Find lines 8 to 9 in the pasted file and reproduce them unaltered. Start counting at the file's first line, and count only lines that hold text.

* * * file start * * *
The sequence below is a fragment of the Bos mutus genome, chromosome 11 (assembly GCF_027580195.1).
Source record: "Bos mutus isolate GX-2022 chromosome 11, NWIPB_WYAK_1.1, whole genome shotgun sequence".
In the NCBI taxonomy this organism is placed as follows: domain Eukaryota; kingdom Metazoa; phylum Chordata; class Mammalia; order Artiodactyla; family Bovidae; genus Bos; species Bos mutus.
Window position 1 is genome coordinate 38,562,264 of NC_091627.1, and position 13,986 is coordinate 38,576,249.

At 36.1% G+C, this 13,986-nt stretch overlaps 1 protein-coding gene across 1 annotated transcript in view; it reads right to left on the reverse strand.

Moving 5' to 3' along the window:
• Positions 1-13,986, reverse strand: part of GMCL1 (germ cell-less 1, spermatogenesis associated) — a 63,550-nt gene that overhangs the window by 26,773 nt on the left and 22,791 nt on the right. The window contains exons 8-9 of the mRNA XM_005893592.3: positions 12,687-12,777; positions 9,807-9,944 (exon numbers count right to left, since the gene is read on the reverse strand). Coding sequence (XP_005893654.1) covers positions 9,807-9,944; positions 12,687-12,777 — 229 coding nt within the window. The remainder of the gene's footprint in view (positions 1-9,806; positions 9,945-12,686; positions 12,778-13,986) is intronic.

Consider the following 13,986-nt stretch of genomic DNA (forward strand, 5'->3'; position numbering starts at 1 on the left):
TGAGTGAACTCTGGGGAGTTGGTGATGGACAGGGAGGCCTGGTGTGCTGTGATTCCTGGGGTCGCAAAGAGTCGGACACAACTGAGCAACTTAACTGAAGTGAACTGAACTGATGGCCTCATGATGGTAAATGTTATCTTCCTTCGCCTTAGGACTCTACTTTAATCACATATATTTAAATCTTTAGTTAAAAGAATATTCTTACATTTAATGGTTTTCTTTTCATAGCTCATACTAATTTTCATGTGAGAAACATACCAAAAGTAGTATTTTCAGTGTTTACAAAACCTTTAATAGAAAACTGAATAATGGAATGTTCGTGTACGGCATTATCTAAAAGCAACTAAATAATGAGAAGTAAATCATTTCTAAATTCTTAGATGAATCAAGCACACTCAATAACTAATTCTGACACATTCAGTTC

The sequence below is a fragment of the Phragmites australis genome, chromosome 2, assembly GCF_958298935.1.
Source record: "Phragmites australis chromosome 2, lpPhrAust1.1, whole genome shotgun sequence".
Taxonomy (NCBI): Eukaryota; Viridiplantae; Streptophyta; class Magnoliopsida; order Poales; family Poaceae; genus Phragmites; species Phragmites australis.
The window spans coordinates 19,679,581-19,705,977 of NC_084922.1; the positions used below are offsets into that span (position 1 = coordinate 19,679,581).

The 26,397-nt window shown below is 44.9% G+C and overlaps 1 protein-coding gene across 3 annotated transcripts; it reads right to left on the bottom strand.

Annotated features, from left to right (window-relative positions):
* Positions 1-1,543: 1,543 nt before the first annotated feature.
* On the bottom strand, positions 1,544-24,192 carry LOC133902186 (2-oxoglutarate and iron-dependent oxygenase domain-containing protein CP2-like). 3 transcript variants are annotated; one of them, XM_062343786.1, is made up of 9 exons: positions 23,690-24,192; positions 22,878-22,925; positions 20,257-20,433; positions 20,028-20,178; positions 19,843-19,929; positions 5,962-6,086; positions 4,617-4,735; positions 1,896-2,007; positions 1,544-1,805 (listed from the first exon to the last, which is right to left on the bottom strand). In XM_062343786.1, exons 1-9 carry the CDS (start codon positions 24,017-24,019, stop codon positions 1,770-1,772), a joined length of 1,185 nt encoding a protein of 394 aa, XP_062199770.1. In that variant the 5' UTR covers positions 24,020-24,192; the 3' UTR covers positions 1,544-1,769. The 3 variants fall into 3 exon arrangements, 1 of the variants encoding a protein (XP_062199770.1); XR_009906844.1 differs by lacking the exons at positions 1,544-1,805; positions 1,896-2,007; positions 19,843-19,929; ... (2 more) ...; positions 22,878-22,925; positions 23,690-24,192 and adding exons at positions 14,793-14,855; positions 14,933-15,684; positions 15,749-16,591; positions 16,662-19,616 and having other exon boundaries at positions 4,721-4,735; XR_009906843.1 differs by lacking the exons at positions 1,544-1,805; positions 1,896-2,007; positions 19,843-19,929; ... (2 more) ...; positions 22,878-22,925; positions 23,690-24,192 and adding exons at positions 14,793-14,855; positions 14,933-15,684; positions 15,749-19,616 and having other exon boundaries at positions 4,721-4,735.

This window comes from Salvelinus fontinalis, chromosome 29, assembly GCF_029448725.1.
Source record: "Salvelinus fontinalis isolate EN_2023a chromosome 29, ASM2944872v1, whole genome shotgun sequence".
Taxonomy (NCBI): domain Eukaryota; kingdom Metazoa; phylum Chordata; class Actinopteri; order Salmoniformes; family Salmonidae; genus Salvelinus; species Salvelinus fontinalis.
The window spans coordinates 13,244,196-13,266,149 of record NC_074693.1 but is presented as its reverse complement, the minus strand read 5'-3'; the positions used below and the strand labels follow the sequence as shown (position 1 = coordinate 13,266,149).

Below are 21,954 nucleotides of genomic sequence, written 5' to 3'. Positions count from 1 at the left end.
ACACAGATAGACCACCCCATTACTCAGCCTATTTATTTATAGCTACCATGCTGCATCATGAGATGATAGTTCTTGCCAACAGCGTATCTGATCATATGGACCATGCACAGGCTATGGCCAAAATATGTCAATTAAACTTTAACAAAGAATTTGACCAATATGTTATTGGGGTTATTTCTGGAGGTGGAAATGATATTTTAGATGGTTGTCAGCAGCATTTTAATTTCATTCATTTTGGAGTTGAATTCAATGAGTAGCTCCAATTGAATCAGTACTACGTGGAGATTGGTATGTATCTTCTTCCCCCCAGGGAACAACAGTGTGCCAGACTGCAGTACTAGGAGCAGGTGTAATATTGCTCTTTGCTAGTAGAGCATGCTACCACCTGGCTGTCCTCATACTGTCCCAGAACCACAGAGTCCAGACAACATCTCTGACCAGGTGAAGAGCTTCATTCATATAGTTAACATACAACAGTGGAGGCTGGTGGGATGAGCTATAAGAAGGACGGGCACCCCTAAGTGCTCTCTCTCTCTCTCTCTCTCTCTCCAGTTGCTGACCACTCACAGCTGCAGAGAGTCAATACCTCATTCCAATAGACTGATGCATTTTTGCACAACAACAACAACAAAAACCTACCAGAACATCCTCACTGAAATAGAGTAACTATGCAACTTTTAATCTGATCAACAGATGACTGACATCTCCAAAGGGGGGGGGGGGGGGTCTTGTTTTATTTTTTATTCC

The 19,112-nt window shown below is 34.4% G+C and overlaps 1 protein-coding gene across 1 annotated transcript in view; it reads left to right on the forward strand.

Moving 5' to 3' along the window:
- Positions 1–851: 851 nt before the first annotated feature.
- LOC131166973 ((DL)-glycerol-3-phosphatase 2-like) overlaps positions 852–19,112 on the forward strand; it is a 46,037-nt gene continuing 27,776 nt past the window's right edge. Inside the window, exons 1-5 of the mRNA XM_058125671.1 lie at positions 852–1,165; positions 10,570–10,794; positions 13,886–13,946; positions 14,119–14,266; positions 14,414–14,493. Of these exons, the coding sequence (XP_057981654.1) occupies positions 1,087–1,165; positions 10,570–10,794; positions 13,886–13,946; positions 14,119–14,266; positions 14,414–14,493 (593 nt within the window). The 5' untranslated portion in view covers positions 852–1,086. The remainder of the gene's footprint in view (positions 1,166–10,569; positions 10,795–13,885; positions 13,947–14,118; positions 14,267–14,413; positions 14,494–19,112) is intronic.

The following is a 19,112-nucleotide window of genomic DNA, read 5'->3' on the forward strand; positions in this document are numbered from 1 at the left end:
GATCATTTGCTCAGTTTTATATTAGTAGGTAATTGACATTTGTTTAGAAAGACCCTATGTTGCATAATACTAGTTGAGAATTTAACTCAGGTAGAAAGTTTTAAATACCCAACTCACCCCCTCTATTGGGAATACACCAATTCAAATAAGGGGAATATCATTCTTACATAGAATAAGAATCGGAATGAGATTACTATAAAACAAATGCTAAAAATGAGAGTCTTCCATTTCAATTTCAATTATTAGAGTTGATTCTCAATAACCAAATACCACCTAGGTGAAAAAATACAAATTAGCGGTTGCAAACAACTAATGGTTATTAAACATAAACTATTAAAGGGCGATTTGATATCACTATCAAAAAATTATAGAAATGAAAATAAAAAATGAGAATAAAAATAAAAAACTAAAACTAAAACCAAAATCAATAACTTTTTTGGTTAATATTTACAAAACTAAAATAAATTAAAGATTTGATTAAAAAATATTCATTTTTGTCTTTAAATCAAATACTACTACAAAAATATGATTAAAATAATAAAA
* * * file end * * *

Consider the following 13,986-nt stretch of genomic DNA (forward strand, 5'->3'; position numbering starts at 1 on the left):
TGAGTGAACTCTGGGGAGTTGGTGATGGACAGGGAGGCCTGGTGTGCTGTGATTCCTGGGGTCGCAAAGAGTCGGACACAACTGAGCAACTTAACTGAAGTGAACTGAACTGATGGCCTCATGATGGTAAATGTTATCTTCCTTCGCCTTAGGACTCTACTTTAATCACATATATTTAAATCTTTAGTTAAAAGAATATTCTTACATTTAATGGTTTTCTTTTCATAGCTCATACTAATTTTCATGTGAGAAACATACCAAAAGTAGTATTTTCAGTGTTTACAAAACCTTTAATAGAAAACTGAATAATGGAATGTTCGTGTACGGCATTATCTAAAAGCAACTAAATAATGAGAAGTAAATCATTTCTAAATTCTTAGATGAATCAAGCACACTCAATAACTAATTCTGACACATTCAGTTC